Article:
What the ruling class seems to miss is that grand gestures cannot contain the plague of terrorism that now stalks the country when more grassroots issues abound: many are the reports of suspicious individuals acquiring all the documentation needed to prove their legality as Kenyan citizens if they pay a small fee to the officials involved.
This porous and diseased system, riddled with corruption which spares no thought for the future, will continue to allow dangerous elements into our countries and into our homes to carry out their gruesome plans.
Similarly, the disenfranchisement and disillusionment that often leads vulnerable young men and women into the clutch of radical organizations which promise jobs, a sense of community and a purpose, has yet to be addressed.
Regardless of this, Kenyans have continued to show their support for the victims and their families with the hashtag #147NotJustANumber used to document the names and faces of the deceased on social media platforms like Twitter, Instagram and Facebook.
People also continue to chronicle news on the survivors, fundraising efforts for those in need and calls to attend the memorial site.
Located in Freedom Square at Uhuru Park, volunteers have organized a commemoration of the lives lost, with art and personal messages from Kenyans willing to help keep their memory alive. Nearing the end of its run, the series of vigils will see a Garissa memorial concert this coming week from 04:00pm to 07:00pm on 14th April, 2015.
We here at Sidoman register our deep condemnation for what has transpired. We have all seen the fear sowed in Kenyans mature to its ugliest conclusion this week at yet another learning institution.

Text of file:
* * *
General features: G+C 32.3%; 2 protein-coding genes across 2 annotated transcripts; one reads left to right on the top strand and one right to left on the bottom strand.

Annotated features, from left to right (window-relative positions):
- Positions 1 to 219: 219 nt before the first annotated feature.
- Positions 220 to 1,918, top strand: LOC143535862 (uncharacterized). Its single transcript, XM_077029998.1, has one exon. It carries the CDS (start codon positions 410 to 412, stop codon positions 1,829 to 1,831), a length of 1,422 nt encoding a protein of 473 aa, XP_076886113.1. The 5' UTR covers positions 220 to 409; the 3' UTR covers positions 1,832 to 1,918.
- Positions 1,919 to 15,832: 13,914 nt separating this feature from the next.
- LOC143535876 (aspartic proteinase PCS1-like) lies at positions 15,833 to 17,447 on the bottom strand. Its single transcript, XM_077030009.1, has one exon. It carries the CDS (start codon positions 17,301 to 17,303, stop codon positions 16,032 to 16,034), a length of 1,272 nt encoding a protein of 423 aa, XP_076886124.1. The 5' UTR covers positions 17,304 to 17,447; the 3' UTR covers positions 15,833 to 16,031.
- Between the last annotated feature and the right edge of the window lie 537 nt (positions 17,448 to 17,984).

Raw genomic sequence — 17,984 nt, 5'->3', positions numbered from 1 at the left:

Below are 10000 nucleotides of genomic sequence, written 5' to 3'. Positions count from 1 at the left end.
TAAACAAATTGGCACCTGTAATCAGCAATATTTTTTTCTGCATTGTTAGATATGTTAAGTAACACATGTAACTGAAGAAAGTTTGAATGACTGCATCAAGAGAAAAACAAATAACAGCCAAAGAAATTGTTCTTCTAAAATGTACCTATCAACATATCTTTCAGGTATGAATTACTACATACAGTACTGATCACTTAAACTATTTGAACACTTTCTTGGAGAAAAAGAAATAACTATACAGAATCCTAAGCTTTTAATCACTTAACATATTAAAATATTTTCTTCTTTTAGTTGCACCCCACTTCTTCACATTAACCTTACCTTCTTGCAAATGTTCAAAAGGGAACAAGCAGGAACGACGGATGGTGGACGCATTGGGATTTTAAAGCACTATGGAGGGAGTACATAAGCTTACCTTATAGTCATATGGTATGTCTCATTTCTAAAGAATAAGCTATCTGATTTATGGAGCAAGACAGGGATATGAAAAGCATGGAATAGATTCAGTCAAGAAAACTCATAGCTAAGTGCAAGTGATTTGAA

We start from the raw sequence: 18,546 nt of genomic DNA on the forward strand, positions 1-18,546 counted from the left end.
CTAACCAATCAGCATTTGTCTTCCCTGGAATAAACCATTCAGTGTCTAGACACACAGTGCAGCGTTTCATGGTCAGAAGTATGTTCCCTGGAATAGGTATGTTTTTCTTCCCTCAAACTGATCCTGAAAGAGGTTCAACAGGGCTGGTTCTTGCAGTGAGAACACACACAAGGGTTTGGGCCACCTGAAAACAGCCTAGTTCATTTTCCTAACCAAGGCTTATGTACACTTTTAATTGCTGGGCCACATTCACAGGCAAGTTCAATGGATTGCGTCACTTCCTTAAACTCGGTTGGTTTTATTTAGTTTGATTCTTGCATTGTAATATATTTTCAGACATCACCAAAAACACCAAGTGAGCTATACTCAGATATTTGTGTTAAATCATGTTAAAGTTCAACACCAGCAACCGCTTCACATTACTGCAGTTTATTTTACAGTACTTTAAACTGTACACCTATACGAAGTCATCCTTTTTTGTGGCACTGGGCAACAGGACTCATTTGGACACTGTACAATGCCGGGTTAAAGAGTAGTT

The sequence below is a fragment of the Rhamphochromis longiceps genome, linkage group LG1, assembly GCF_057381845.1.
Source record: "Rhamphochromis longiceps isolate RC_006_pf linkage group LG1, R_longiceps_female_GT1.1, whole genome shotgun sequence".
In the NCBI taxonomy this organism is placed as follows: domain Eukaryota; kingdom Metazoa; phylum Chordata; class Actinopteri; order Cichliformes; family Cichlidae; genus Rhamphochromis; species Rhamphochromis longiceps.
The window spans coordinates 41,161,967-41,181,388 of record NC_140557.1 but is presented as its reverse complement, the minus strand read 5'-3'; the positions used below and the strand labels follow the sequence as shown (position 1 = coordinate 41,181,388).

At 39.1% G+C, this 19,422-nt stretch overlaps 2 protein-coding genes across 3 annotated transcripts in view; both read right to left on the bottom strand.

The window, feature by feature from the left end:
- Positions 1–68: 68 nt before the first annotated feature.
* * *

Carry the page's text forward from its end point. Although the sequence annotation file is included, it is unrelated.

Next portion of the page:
The University of Nairobi’s Kikuyu campus saw a transformer explosion strike terror into the hearts of students, who understandably assumed the worst had happened and Al-Shabaab had visited horror upon their campus. In their rush to evacuate the scene and avoid falling victim to another shooting spree, several students were badly injured.
Some, hoping to avoid the “attackers” jumped from the windows of their rooms and sustained broken limbs. In total, it is estimated that 141 students have been admitted to various hospitals as a result of the 04:00am incident. The most unfortunate consequence was the tragic death of a student during the panicked stampede that followed the blast.
Words cannot adequately express the depths of sorrow we here at Sidoman feel for this unforgivable attack. To put it simply, it is beyond comprehension.
With the ethnic profiling and vilifying of Kenyan Somalis that has been re-ignited, and the fear struck into the hearts of the average citizen, it is clear what the monsters who have brought this havoc down upon us are getting what they wanted: a divided nation fuelled by paranoia.
As the mwananchi on the street facing this new desecration of our soil, we have been called into an ideological war, not just for the day to day safety of our country, but for the united, patriotic soul of our very nation.
We can choose to band together and fight, keeping the departed 147 in our minds and ensuring that at the very least, this tragedy works for Kenya’s overall good by inspiring true change in the corrupt practices, apathy, and failing leaders that made this horror possible- or we can fall into internal strife and let fear determine the course of our country, giving the terrorists exactly what they had hoped for. Will YOU let the terrorists win?